The Madison Common Council will not cast its final vote on the Edgewater Hotel redevelopment Tuesday.
It might happen in March or April, said Alderman Mark Clear, but the project still lacks approvals from the city’s Urban Design Commission, Plan Commission and Board of Estimates, and those approvals will not be obtained by Tuesday.
“There’s definitely Edgewater fatigue setting in, both among city officials and the public,” Clear said. “I think there are a lot of people who are saying, ‘Get it through. Get it done.’”
But fatigue is the price Madison officials and residents must pay if the city insists on sustaining its inclusionary process for city approvals, said Barry Burden, a professor of political science at the University of Wisconsin-Madison.
The disadvantage, Burden said, is a long wait for approvals from amateurs who volunteer for Madison commissions and committees. The advantage, he said, is ample time for public input.
In the case of the Edgewater proposal, the city has deliberated for nearly eight months and pushed one decision forward — the Plan Commission’s Feb. 8 approval of a change to the city’s zoning ordinance that would allow the development to sidestep waterfront setback requirements.
The Common Council is tentatively scheduled to vote on the amendment Tuesday, but there are no plans to vote on anything else related to the estimated $93 million project.
The city’s Urban Design Commission has not yet voted on the project’s initial approval. The Plan Commission has not yet voted on the project’s size and visual effect on the surrounding neighborhood. The city’s Board of Estimates has not decided if the project merits the $16 million in tax-incremental financing approved last year in the Madison budget.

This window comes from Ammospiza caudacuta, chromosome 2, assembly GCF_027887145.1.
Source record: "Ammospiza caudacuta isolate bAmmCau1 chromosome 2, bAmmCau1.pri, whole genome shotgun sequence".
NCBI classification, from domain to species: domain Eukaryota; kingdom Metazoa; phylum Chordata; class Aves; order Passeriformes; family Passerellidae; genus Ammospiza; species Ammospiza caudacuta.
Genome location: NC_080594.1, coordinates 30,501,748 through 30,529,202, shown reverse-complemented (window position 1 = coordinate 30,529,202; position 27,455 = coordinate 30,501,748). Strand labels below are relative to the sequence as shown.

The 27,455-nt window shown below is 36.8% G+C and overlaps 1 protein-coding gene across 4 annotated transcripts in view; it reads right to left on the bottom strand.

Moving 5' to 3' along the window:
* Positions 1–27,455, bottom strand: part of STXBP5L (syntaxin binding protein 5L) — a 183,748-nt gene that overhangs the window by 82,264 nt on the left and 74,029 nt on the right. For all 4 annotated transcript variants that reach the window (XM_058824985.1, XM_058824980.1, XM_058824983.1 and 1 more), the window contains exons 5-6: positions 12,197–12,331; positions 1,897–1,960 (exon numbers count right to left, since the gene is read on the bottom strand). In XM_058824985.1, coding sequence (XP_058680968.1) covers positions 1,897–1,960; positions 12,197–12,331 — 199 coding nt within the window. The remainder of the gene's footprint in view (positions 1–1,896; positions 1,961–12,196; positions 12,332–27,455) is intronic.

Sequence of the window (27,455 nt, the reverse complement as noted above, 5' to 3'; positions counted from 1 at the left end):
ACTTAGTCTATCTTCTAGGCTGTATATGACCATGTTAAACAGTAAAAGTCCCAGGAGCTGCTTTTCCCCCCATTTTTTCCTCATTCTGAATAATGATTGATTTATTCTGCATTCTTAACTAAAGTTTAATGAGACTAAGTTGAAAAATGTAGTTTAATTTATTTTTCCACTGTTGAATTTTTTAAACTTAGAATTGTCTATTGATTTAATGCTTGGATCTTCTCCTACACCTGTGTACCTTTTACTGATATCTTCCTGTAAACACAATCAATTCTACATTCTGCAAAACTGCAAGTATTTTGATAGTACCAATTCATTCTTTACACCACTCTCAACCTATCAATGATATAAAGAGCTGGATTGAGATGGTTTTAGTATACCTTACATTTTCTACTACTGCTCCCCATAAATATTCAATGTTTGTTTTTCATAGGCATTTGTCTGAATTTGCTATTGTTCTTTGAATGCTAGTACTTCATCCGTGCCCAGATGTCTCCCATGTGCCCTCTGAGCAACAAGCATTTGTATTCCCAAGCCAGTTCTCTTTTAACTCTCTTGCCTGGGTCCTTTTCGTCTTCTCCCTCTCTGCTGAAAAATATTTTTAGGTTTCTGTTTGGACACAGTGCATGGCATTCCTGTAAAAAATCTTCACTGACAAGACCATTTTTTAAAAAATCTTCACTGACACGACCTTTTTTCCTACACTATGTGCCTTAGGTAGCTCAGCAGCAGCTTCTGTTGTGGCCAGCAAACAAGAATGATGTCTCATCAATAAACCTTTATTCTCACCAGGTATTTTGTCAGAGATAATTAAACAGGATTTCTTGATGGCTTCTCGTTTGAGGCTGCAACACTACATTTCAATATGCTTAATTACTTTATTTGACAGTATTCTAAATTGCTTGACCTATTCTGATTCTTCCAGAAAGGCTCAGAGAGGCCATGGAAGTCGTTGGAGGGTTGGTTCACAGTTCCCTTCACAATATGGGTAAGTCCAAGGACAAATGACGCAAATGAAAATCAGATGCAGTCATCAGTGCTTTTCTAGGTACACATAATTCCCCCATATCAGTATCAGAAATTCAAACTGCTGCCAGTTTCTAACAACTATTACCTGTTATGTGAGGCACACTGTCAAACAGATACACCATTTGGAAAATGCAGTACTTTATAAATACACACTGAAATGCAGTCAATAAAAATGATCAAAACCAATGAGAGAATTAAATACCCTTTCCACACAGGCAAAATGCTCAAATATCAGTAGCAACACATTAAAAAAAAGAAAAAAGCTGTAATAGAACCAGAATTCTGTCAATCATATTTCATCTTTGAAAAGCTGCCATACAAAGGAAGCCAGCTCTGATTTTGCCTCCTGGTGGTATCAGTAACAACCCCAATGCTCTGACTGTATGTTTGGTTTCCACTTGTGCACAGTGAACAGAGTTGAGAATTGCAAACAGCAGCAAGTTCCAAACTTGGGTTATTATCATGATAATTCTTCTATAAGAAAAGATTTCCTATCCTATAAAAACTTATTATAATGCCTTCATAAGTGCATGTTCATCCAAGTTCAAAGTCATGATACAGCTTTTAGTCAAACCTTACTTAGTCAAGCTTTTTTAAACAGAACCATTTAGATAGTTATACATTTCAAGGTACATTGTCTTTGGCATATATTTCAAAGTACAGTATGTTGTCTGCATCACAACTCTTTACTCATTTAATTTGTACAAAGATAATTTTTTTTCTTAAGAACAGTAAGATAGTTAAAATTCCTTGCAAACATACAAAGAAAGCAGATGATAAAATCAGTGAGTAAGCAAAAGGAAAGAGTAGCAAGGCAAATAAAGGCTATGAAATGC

City leaders say the reason for the lack of action is simple: Hammes Co., the project’s Brookfield-based developer, keeps changing its plans.
“They came into Wednesday’s meeting with major revisions,” said Bruce Woods, chairman of the Urban Design Commission. “They shifted the hotel tower 15 feet to the east and talked about a new underground parking garage.
“Overall, we’re pleased with the direction it’s going. It’s always getting better. But I told them they can’t surprise us again.”
Clear said every time the developer changes the plan, the city process essentially restarts. Any commission set to review a particular aspect of the project, he said, must reassess the entire idea.
“If the plans had never changed, it would be through the process,” he said. “I can’t tell you how it would have turned out, but it would be through the process.”
If the public opinion is that committees and commissions are listening, Burden said, it results in more civic pride for the project. He said it also could upset businesses that might find easier processes or more receptive audiences elsewhere.
Representatives from Hammes did not return calls for comment.
Woods said he has never witnessed the level of review directed at the Edgewater. He said he appreciates the project’s complexity and the drive to reach a common goal, but he would that such an approval process not happen again.
“It’s just too much,” he said.